Despite Spike in Region, Gov't Says Fewer Dengue Cases

February 24, 2005
Compiled from News Reports

The National Center for Parasitology, Entomology and Malaria Control said Wednesday that the number of cases of dengue fever appear to have been lower in January than in the same period last year. The claim comes despite reports that cases of the disease have in creased this year in Thailand and Malaysia.

"The total cases for January were 162 with two dead," said Huy Rekol, assistant to the head of the NMC's dengue department.

In 2004, he added, there were 9,943 cases with 153 dead.

Final numbers are not available for February.

The numbers reflect cases reported to public hospitals and do not reflect the unknown numbers of people who do not seek treatment in the public sector.

"Dengue season is from mid-May to October," Huy Rekol said, explaining that the January figures make up a small portion of yearly totals. "The January decrease came from lower numbers in Phnom Penh despite a small increase in Kandal province."
On Friday, Thai public health authorities issued statements urging Thais to eliminate breeding grounds for mosquitoes after 1,500 Thais were found to have the disease during the first week of February.

"This is more than double the cases in the same period last year," a statement from the Thai Health Ministry said.
In Malaysia, dengue fever killed 13 people during a spike in January, prompting authorities to inspect 60,000 premises for mosquito breeding spots this month.

In a normal year, according to Ramlee Rahmat, director of the Malaysian Health Ministry's communicable disease control division, a total of 60 fatalities are recorded.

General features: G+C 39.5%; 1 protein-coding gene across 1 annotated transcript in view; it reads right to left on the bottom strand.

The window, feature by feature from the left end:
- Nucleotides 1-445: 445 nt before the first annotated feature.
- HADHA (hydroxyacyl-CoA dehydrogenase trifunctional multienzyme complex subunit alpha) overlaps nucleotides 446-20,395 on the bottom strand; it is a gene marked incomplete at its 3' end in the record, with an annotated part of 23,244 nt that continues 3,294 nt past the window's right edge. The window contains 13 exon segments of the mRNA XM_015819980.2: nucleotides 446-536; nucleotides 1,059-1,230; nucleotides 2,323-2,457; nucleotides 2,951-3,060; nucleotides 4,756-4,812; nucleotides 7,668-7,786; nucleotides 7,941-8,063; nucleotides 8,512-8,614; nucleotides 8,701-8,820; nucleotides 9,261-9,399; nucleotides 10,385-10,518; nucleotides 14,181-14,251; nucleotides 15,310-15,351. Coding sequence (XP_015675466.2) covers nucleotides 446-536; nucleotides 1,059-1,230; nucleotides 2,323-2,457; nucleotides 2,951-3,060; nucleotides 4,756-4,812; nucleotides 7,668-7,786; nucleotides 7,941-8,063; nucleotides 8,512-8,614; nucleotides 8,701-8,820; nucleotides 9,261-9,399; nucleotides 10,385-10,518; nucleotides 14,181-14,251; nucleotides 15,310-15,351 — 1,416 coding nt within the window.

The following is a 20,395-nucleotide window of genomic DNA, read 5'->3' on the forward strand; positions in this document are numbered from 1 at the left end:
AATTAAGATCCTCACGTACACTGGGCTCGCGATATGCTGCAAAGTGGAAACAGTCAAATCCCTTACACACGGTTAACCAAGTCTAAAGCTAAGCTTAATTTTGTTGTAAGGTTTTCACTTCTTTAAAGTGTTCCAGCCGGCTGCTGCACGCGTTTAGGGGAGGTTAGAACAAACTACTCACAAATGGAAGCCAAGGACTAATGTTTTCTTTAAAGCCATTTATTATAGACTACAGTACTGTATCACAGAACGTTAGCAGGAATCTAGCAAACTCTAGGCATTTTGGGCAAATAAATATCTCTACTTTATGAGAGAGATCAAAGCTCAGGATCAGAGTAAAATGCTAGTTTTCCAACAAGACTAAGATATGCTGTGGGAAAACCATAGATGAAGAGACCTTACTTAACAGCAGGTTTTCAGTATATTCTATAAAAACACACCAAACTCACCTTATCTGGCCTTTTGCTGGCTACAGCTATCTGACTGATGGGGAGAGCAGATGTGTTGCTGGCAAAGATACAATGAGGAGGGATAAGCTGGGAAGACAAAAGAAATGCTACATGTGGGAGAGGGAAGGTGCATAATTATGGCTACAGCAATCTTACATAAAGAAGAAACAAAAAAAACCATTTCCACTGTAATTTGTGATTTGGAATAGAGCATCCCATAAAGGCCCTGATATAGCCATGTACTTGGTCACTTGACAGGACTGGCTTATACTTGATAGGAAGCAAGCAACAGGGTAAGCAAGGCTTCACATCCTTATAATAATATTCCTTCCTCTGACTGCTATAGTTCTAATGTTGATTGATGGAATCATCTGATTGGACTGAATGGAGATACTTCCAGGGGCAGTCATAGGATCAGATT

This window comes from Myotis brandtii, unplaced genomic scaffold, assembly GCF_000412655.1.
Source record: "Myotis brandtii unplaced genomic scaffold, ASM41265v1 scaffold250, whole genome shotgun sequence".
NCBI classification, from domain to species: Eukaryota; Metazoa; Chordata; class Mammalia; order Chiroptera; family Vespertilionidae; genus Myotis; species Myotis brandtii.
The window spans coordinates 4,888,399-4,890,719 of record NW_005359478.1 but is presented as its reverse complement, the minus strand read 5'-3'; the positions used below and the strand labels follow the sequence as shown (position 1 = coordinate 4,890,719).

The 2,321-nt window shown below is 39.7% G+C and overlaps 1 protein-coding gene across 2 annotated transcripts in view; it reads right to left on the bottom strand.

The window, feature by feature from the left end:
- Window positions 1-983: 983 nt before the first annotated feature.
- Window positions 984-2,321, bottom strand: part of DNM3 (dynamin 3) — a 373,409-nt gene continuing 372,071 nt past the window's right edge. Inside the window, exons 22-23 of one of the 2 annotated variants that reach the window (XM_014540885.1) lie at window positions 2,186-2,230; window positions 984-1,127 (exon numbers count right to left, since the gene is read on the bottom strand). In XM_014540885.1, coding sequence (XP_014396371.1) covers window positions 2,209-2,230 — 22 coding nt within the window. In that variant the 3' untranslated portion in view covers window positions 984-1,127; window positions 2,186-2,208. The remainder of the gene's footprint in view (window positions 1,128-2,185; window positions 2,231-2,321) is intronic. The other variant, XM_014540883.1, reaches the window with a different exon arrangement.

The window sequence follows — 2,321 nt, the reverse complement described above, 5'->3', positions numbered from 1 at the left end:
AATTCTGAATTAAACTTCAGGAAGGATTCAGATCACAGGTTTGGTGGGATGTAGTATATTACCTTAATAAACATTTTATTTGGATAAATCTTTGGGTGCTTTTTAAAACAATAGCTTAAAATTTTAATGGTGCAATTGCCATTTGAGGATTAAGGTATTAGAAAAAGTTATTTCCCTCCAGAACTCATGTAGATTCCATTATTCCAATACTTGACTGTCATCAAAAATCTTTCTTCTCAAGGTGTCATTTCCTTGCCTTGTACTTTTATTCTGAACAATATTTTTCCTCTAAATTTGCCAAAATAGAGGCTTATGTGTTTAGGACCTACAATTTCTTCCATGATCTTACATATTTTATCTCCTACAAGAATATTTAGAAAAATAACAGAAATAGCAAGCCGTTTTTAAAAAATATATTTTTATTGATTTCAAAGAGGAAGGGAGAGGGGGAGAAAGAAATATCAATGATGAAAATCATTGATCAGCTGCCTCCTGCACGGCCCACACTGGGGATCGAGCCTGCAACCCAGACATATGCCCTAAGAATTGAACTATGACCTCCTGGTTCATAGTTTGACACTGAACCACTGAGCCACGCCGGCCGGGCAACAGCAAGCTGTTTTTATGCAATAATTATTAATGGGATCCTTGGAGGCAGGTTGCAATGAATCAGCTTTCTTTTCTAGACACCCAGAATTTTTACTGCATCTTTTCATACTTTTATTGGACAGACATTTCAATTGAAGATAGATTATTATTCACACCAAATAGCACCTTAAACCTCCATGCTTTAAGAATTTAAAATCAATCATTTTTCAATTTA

Dengue fever killed 120 people in Indonesia as of Feb 13.

The Indonesian Red Cross has declared that it has run out of several types of blood needed to treat the disease.
In some severe Dengue cases, blood transfusions are needed to help stop internal bleeding.

"Today we have no type A blood and only have five packs each of type B and type AB blood," said Marie Muhammed, chairman of the Indonesian Red Cross.

This year's outbreak of the disease in Indonesia, where the government has recorded 5,500 cases since January, is not expected to reach last year's severe outbreak in which 60,000 people were sickened and 669 people died.

Dengue, characterized by high fever, headaches, aching joints and skin rashes, is common in tropical areas and endemic to parts of Asia and the Caribbean. No vaccine is currently available.

The World Health Organization estimates that nearly 100 million people worldwide are infected with dengue each year. About 5 percent die.

(Reporting by Erik Wasson and The Associated Press)